Enabling another student’s breach of academic integrity. Examples: allowing academic work to be copied by another student for submission as that student’s work; selling academic work; making information available to another student about the exam questions or possible answers during an online or take-home exam window.
    • Unauthorized Use of Intellectual Property
      Using the intellectual property of another for academic, personal, or professional advantage without the authorization of the owner.
      Examples: uploading course materials to a note-sharing website without the instructor’s permission; providing course materials to a commercial study-prep service not sanctioned by the University; distributing, publicly posting, selling or otherwise disseminating an instructor’s course materials or providing an instructor’s course materials to anyone else for distribution, posting, sale or other means of dissemination, without the instructor’s express consent.
    • Unauthorized collaboration
      Working with others, without the specific permission of the instructor, on academic work that will be submitted for a grade. Examples: working with others on in-class or take-home tests, papers, or homework assignments that are meant to be completed individually; communicating with another person during an exam or about an exam during the exam window.
    • Failure to Abide by Academic Rules
      Failing to abide by all Faculty/School and University academic rules and regulations.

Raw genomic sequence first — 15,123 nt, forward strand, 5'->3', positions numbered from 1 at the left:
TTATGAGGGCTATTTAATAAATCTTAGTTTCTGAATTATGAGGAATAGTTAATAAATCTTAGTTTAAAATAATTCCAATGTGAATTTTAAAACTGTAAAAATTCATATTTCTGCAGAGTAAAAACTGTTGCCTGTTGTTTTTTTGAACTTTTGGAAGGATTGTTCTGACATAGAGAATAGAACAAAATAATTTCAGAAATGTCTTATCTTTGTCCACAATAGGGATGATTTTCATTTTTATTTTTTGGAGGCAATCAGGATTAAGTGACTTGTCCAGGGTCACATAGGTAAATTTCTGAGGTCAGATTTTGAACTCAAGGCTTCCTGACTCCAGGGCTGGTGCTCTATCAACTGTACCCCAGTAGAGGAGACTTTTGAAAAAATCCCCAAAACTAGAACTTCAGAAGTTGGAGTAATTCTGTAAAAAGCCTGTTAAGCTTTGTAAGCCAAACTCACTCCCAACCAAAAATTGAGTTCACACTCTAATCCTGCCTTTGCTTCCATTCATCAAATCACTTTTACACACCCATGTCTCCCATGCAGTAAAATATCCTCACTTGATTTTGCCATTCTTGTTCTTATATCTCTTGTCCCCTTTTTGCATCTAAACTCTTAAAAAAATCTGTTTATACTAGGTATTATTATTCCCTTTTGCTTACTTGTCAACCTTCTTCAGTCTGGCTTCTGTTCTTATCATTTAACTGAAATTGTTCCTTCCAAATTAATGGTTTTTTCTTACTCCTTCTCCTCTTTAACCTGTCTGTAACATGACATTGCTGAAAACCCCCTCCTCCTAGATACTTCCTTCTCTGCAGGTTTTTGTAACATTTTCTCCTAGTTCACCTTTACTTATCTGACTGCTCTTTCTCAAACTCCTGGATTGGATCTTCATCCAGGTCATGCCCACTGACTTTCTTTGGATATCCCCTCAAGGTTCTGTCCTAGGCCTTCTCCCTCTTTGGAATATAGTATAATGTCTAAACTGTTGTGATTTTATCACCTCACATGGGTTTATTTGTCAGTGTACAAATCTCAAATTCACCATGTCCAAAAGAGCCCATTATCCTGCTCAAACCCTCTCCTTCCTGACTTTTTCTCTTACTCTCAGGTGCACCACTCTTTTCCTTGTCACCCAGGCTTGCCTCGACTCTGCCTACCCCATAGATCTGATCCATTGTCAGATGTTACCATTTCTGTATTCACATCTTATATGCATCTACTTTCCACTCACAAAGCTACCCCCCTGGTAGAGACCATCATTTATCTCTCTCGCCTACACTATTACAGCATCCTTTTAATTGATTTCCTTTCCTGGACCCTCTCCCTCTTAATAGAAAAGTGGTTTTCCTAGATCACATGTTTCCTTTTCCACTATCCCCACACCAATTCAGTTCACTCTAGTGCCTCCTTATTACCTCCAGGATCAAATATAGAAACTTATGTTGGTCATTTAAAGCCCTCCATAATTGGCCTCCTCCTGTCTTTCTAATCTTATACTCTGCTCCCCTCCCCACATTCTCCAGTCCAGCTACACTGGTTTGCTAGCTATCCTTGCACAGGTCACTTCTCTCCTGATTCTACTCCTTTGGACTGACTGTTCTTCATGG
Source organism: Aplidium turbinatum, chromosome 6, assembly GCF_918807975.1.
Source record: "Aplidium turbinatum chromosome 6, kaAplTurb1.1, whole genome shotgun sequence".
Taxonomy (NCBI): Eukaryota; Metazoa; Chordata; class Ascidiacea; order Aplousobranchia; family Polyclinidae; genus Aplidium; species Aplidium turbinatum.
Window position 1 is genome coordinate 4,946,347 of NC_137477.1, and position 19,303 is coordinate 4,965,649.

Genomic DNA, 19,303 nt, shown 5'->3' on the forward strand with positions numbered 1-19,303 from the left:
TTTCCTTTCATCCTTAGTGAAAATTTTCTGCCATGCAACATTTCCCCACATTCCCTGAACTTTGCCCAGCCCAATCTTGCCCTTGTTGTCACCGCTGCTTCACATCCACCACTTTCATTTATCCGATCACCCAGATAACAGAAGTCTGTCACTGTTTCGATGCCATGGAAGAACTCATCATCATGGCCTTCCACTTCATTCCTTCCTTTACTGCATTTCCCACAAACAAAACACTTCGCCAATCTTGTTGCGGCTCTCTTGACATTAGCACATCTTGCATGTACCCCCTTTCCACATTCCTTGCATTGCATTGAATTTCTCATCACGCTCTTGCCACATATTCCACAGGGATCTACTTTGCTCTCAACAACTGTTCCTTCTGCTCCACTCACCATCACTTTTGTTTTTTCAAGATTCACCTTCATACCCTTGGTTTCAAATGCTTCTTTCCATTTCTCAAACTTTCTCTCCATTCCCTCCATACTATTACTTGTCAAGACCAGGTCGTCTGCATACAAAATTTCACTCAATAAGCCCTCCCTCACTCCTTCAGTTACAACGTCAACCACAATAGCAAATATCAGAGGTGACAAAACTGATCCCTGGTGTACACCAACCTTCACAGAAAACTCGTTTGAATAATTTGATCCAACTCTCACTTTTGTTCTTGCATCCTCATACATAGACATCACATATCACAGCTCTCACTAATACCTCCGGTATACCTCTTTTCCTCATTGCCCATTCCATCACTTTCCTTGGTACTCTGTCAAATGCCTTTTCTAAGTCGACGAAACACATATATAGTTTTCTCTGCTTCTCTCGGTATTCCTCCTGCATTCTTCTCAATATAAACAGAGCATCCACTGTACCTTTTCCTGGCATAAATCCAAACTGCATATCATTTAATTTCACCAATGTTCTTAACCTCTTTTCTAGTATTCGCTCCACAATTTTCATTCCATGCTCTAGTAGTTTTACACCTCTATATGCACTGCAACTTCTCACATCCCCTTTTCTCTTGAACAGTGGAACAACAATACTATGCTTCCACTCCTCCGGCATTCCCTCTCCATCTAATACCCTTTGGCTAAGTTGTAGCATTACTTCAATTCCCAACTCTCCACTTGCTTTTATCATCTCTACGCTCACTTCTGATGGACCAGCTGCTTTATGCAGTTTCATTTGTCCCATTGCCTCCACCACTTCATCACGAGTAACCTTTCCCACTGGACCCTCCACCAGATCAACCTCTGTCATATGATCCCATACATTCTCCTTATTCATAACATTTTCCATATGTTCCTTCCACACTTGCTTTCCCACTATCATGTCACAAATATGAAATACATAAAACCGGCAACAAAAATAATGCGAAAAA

Examples: failing to follow rules imposed by course instructors, or others (for example, teaching assistants, guest or substitute instructors), regarding the preparation, writing, and submission of academic work; failing to follow rules set out by instructors or the Exams Office in the writing of tests and examinations; failing to follow regulations governing ethics reviews; failing to comply with assigned remedies and sanctions resulting from a departure from academic integrity; unauthorized removal of materials from a library.
Note: In these Procedures, all references to an “instructor” include a delegate, as defined in section 1. A flow chart summary of the procedures for instructors is provided at the end of this document. The detailed procedures for engaging with the student are found in QUAIP section 3.2. These are summarized below:
  1. Responsibility of the instructor: The instructor has the responsibility to initiate and follow through the investigation to the “Finding” stage. They are encouraged to seek guidance from the FACULTY AIA or the AI Lead. In complex cases (e.g. multiple alleged departures from AI arising from the same incident) instructors should seek this advice soon as possible.
  2. Collection of Evidence: The instructor shall assemble all documents related to the case, for example:
    • the work submitted by the student for academic credit;
    • the source(s) from which the work submitted by the student is apparently derived;
    • instructions describing the nature of the work to be done;
    • the course syllabus;
    • any emails between instructor and student relating to the work;
    • documents alleged to be altered; and
    • documents/information distributed by the instructor or the Department/Faculty outlining expectations concerning academic integrity and consequences of departures from academic integrity.
  3. After collecting and reviewing the evidence, if the instructor determines that there is not sufficient evidence to continue a DFAI investigation they destroy all documents related to the case and the student is not informed of the investigation (QUAIP section 3.1.4).